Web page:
Stomping in the Monkey Mountains: A Lost Theory 2013 Review

The following review of Lost Theory Festival 2013 has been kindly written for the Psychedelic PressUK by Raine Trott, with photos by Elana Gurland.

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Psychedelic trance festivals like Lost theory are more than just a music event; they are an international gathering of gypsies, travellers, new-age hippies and spiritual enthusiasts from around the world, who all unite in a common mission: to lose themselves in the music whilst on a personal journey of release and celebration.

An appreciation of Nature features strongly in the ethos present in this branch of the festival world, and Lost Theory provided the perfect setting. My journey there occurred late at night when I alighted on the Croatian version of a countryside train station, which consisted of a structure that most of us would more commonly call a shack. This hinted at the isolation of where we were, and once the sun rose on the following day I was not left disappointed. I had replaced terraced houses with trees, high rises with mountains, and the first signs of British autumn for beaming Mediterranean sunshine.

The festival was set back from the Croatian coastline, nestled in a remote valley, where the only sounds were the thumping psychedelic bass lines emanating from the festival’s four stages. The days were spent hiding from the heat of the midday sun next to the picturesque stream, which was home to shrimps and huge magical water gliders, while at night the temperature dropped to such a level that bikinis were swapped for layers of woolly jumpers and thick socks.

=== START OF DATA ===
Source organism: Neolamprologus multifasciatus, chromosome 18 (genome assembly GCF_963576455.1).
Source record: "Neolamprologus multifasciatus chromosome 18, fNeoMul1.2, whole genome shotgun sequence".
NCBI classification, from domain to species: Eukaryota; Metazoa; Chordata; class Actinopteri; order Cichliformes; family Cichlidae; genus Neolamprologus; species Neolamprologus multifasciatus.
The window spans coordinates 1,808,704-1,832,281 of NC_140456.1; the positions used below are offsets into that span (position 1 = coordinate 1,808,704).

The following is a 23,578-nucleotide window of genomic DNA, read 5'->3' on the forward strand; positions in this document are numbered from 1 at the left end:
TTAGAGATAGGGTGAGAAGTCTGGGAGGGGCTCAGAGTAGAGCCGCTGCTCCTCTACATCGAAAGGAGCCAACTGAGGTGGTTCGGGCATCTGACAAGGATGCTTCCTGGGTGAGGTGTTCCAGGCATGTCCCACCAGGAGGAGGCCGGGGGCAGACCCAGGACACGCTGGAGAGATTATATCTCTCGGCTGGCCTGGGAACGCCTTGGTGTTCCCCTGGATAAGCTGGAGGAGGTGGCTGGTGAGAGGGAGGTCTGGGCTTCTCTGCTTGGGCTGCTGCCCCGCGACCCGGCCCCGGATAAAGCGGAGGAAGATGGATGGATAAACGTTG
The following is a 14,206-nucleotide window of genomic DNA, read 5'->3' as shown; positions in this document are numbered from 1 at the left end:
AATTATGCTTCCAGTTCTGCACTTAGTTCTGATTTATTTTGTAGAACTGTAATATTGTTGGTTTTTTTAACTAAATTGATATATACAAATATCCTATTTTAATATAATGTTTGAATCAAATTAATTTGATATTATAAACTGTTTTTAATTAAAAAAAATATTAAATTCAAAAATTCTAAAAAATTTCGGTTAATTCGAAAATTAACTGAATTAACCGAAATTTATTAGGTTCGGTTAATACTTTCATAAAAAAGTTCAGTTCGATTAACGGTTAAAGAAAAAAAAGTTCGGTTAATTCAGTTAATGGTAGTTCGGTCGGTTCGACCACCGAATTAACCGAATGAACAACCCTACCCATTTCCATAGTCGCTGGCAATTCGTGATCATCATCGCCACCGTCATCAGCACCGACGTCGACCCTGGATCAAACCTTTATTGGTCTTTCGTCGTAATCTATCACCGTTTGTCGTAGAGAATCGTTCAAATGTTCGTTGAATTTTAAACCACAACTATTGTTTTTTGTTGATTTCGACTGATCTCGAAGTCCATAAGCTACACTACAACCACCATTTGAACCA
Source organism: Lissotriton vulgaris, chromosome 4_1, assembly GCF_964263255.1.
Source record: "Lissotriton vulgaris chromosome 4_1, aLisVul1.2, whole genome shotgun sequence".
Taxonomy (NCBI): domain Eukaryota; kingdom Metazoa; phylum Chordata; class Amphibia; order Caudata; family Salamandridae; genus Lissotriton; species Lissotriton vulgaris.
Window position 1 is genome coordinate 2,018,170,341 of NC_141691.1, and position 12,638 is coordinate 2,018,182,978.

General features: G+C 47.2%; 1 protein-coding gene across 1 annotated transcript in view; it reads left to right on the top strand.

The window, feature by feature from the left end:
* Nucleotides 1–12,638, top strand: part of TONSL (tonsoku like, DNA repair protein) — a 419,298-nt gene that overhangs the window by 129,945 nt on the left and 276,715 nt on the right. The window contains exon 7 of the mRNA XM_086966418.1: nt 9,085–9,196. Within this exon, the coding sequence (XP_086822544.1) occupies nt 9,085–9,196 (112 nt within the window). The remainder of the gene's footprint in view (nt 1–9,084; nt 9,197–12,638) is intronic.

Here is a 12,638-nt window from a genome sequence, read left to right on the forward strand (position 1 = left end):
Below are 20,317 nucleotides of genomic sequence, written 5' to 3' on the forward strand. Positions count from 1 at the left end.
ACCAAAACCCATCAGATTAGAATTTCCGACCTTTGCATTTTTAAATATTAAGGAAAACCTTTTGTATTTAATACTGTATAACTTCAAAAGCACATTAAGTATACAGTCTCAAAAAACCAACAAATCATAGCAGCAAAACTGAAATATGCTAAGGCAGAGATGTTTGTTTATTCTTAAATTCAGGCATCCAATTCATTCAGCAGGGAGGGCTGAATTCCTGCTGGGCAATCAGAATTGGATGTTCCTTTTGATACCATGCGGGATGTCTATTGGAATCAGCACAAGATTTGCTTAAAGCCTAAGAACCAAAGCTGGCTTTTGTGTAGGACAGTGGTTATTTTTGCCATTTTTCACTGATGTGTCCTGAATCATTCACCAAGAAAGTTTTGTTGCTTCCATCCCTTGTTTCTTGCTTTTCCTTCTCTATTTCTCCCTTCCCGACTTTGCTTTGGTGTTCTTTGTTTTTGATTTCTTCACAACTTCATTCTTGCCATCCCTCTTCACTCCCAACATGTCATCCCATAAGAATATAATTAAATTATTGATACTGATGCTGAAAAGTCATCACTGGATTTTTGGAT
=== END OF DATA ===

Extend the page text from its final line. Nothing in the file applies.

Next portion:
Festivals are a treat not just for the ears, but also for the eyes, and the main stage at Lost Theory was a positive feast. Flowers of Life provided the decorations, which created a kaleidoscopic, three dimensional UV covering that provided welcome shade in the days and morphed into a giant psychedelic jellyfish at night, with ultraviolet tentacles streaming over and encompassing the dancefloor. The artists stage at the front was created by Quantum Tribe, who explore the realms of sacred geometry. The headpiece elicits images of many-armed Hindu gods, with the head of a monkey, which was a tribute to this year’s theme of the ´wise monkey´.

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The main stage was very much a dance temple, showcasing a delectable selection of forest and dark psy, creating the common oxymoron of the festival world’s lightest, fluffiest participants, raving to some of the darkest electronic music around. Wednesday and Thursday were a fitting warm-up, playing high class forest from producers such as Kraft and Whrikk who steadily raised the tempo. Friday night was the time to be on the dancefloor with a 20 hour stint of some of the finest names on the scene, with Ianuaria, Atriohm and other top class producers making the dust fly during the night.

As with most European festivals, the music does not stop when the sun comes up and so breakfast time saw the start of Sensient´s thumping two and a half hour set, while space on the floor became a commodity when the worldwide favourite Grouch set feet moving with his unique sound.  If anyone couldn´t keep up with the full-on pace of the main stage, Lost Theory provided a variety of other options that included the Masala stage, which was pumping out a continuous onslaught of minimal and techno, with the German producer Extrawelt being a highlight.